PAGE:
At the same time she marries Kenton, a stroke kills his father. And then before she can tell Kenton she’s pregnant, he dies in an automobile accident. Heartbroken and burdened with the gift of the Chandler Hill Inn and Winery, she’s left with the task of making them a success. Struggling to raise a child alone while working to grow the business, Lettie makes a shocking discovery that changes everything.
udith Keim enjoyed her childhood and young-adult years in Elmira, New York, and now makes her home in Boise, Idaho, with her husband and their two dachshunds, Winston and Wally, and other members of her family.
While growing up, she was drawn to the idea of writing stories from a young age. Books were always present, being read, ready to go back to the library, or about to be discovered. All in her family shared information from the books in general conversation, giving them a wealth of knowledge and vivid imaginations.
A hybrid author who both has a publisher and self-publishes, Ms. Keim writes heart-warming novels about women who face unexpected challenges, meet them with strength, and find love and happiness along the way. Her best-selling books are based, in part, on many of the places she's lived or visited and on the interesting people she's met, creating believable characters and realistic settings her many loyal readers love. Ms. Keim loves to hear from her readers and appreciates their enthusiasm for her stories.
Named to School Library Journal Best Books of 2014
Gabi Hernandez chronicles her last year in high school in her diary: college applications, Cindy's pregnancy, Sebastian's coming out, the cute boys, her father's meth habit, and the food she craves. And best of all, the poetry that helps forge her identity.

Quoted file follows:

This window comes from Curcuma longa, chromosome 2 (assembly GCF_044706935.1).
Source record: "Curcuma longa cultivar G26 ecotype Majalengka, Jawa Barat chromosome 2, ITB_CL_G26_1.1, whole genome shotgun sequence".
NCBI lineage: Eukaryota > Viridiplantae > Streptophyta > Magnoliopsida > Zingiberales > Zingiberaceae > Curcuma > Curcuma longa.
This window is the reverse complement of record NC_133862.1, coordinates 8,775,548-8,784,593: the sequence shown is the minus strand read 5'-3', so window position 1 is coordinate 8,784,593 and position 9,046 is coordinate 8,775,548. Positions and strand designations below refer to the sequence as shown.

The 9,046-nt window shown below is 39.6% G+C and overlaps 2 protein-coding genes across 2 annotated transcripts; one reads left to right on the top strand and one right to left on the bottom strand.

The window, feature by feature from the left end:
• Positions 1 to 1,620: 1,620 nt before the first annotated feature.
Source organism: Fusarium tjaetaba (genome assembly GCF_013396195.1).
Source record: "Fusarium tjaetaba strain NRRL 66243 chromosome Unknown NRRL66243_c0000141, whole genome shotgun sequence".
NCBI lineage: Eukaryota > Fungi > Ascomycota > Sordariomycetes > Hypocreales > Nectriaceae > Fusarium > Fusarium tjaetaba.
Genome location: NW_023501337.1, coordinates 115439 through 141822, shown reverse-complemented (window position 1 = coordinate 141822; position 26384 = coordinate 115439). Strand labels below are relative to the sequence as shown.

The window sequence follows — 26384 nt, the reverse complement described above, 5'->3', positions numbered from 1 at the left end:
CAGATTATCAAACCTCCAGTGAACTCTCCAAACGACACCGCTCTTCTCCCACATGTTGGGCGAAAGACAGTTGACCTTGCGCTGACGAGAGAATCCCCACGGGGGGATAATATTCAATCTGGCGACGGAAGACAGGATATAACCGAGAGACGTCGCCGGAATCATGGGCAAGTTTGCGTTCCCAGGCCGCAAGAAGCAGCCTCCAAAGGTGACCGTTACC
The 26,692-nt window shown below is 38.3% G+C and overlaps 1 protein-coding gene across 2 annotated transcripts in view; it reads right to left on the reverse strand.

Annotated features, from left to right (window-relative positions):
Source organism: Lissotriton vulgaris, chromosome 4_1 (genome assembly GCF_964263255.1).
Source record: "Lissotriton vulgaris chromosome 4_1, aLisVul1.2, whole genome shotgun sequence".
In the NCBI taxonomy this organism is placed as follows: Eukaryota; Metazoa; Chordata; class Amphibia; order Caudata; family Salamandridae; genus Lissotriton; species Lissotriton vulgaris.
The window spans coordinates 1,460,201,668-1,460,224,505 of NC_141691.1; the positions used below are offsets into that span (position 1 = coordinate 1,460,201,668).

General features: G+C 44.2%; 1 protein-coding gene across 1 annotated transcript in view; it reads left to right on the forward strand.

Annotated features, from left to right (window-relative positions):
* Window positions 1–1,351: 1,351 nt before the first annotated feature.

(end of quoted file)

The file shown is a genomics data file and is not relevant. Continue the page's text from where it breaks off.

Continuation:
My mother named me Gabriella, after my grandmother who, coincidentally, didn't want to meet me when I was born because my mother was unmarried, and therefore living in sin. My mom has told me the story many, many, MANY, times of how, when she confessed to my grandmother that she was pregnant with me, her mother beat her. BEAT HER! She was twenty-five. That story is the basis of my sexual education and has reiterated why it's important to wait until you're married to give it up. So now, every time I go out with a guy, my mom says, "Ojos abiertos, piernas cerradas." Eyes open, legs closed. That's as far as the birds and the bees talk has gone. And I don't mind it. I don't necessarily agree with that whole wait until you're married crap, though. I mean, this is America and the 21st century; not Mexico one hundred years ago. But, of course, I can't tell my mom that because she will think I'm bad. Or worse: trying to be White.
Isabel Quintero is a library technician in the Inland Empire. She is also the events coordinator for Orange Monkey and helps edit the poetry journal Tin Cannon. Gabi is her debut novel.